|Publication number||US6691742 B1|
|Application number||US 10/423,159|
|Publication date||Feb 17, 2004|
|Filing date||Apr 25, 2003|
|Priority date||Apr 25, 2003|
|Publication number||10423159, 423159, US 6691742 B1, US 6691742B1, US-B1-6691742, US6691742 B1, US6691742B1|
|Inventors||Thomas L. Cooper|
|Original Assignee||Thomas L. Cooper|
|Export Citation||BiBTeX, EndNote, RefMan|
|Patent Citations (33), Referenced by (25), Classifications (14), Legal Events (4)|
|External Links: USPTO, USPTO Assignment, Espacenet|
The present invention relates to pipe supports, and in particular to a system and method for supporting a pipe.
Buildings in general, but more appropriately, commercial buildings must accommodate. large amounts of plumbing. In these buildings, it is quite normal for a vast piping network to exist. As such, various supporting structures have been developed in order to retain these pipes to their supporting surface. This network of piping is normally used to transport liquid or gaseous fluids, such as water and natural gas, to various locations within the building. Commonly, these pipes are insulated. This can be to shield the contents of the pipe from thermal change, to shield the exterior of the pipe from contact with someone or something within the building, or to acoustically insulate the pipe. Furthermore, cooling systems employ insulated pipes. Cooling systems include a refrigeration system for cooling the temperature of a fluid and a pipe for transporting the fluid to an evaporator wherein the cold temperature of the fluid is transferred to the air surrounding the evaporator to cool the air surrounding the evaporator. Heretofore, the coolant pipe coming from the refrigeration system has included insulation surrounding the pipe for maintaining the low temperature of the fluid within the pipe and for improving the efficiency of the cooling system. Furthermore, the insulation has included a vapor barrier surrounding the pipe and the insulation for keeping moisture in the air away from the pipe to prevent condensation of water on the outside surface of the pipe.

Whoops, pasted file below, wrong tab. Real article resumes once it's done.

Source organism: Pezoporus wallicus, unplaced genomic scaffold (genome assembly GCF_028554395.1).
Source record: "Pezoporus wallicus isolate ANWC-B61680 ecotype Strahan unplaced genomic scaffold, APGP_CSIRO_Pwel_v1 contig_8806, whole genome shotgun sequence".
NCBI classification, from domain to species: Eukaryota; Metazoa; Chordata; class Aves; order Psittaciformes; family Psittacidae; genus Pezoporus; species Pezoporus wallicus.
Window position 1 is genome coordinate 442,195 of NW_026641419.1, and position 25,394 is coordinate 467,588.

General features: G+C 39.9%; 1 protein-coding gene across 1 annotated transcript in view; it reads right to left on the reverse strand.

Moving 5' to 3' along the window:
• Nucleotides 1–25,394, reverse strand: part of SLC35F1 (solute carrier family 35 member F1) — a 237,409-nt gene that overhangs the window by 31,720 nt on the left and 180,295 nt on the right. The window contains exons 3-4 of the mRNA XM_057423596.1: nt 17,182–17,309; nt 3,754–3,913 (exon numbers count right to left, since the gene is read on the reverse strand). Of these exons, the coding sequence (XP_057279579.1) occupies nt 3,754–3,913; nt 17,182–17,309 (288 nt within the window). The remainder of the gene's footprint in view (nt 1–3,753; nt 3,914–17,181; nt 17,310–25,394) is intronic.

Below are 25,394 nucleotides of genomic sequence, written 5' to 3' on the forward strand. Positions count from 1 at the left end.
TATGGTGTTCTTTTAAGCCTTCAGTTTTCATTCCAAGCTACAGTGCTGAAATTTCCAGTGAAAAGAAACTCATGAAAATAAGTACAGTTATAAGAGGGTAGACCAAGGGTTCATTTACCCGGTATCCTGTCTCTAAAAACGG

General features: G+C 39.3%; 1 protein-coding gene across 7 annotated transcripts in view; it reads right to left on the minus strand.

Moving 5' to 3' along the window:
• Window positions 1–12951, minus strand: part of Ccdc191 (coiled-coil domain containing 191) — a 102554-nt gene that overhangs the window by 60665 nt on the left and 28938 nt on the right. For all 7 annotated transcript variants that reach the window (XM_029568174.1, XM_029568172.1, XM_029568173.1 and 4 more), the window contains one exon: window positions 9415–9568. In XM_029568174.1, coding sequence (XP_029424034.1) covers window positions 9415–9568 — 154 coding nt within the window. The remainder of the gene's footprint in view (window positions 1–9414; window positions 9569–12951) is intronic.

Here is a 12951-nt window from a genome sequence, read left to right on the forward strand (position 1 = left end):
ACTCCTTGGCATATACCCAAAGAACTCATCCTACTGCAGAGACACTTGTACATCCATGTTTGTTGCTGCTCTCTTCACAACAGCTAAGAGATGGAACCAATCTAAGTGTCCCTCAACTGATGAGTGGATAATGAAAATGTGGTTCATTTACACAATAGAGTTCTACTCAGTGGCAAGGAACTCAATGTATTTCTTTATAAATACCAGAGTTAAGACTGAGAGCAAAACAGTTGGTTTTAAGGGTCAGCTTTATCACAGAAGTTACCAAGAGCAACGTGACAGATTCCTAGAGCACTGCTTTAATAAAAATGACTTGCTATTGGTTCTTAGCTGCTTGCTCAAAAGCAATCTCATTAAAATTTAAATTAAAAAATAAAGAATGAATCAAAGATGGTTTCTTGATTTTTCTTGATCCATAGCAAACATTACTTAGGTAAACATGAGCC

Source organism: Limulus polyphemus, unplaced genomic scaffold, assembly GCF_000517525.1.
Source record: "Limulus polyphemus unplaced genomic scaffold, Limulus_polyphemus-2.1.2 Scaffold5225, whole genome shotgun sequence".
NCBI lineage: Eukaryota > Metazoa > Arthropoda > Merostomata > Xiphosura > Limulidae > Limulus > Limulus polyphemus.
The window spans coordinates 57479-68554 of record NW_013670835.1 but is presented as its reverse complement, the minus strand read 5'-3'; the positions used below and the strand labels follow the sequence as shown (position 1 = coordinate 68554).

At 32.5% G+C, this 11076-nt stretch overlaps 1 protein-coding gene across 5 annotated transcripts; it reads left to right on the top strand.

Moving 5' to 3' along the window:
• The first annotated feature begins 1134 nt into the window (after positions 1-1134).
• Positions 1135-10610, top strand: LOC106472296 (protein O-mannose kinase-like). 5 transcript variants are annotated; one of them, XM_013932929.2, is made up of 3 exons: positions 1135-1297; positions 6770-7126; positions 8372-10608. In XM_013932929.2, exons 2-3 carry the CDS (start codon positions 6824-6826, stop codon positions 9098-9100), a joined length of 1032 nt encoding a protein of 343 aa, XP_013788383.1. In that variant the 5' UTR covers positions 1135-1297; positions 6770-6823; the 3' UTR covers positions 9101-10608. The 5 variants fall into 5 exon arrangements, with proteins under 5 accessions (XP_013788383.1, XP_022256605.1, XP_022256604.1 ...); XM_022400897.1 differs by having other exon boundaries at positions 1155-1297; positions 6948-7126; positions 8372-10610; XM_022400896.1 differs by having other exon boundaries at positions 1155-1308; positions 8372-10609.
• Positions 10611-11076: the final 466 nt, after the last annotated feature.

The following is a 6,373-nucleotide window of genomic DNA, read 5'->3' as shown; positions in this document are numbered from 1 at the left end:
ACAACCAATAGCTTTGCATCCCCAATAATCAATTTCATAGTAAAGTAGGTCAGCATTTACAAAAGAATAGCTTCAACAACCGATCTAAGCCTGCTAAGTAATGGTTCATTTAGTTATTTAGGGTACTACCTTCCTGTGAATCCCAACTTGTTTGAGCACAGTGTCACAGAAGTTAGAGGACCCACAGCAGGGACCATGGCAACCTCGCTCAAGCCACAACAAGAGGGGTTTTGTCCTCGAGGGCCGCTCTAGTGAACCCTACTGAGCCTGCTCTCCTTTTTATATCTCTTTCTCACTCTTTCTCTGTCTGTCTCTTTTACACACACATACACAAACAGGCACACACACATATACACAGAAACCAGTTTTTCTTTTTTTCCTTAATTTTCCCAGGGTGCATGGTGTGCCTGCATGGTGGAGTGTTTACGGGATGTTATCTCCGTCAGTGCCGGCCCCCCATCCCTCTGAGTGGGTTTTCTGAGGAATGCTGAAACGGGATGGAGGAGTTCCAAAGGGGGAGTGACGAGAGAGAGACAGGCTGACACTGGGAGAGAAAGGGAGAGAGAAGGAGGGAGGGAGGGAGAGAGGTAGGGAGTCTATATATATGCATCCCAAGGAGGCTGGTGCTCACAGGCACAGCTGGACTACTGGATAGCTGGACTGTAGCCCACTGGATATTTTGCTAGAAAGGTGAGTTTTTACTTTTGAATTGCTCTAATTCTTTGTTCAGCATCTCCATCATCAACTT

It is generally understood that this network of piping is subject to movement. This can be, for example, from building movement or from thermal expansion and contraction. It is because of this movement that various pipe supports have been invented which accommodate the movement while still offering support to the pipe. Unfortunately, contemporary supports do not address the damage that can be done to the insulative covering of the pipe. Most commonly available pipe supports, when subjected to pipe movement, tend to damage the insulation on the pipe. This is usually due to the support or saddle digging into and wearing away the insulation during movement.
Therefore, a need exists for an insulated pipe support that can be installed easily and quickly, that allows for relative movement between the support and the pipe, while protecting the pipe or the insulative material surrounding the pipe.
Accordingly, an apparatus that solves the aforementioned disadvantages and having the aforementioned advantages is desired.
One aspect of the present invention provides a pipe assembly including a pipe having a protecting saddle connected thereto. A support member including a support saddle which sustains the pipe is also provided, where the protecting saddle rests on the support saddle. Further, one of the protecting saddle and the support saddle has a slippery coating to allow the pipe to move relative to the saddle.
Another aspect of the present invention includes providing a pipe assembly comprising a pipe, a protecting saddle, a support saddle and a support member. The protecting saddle at least partially covers the pipe and includes outwardly flared longitudinal ends. The support saddle supports the protecting saddle. The support member is configured to be supported from a surface and is in contact with the support saddle, thereby supporting the pipe.
In another aspect of the present invention, a pipe assembly includes a pipe and a semi-circular protecting saddle having an outer convex surface and an inner concave surface, with the inner concave surface being fixedly attached to the pipe. A semi-circular support saddle is also provided having an outer convex surface and an inner concave surface, the inner concave surface slidably supporting the outer convex surface of the protecting saddle. Further, one of the concave surfaces of the support saddle or the convex surfaces of the protecting saddle is covered with a low friction material.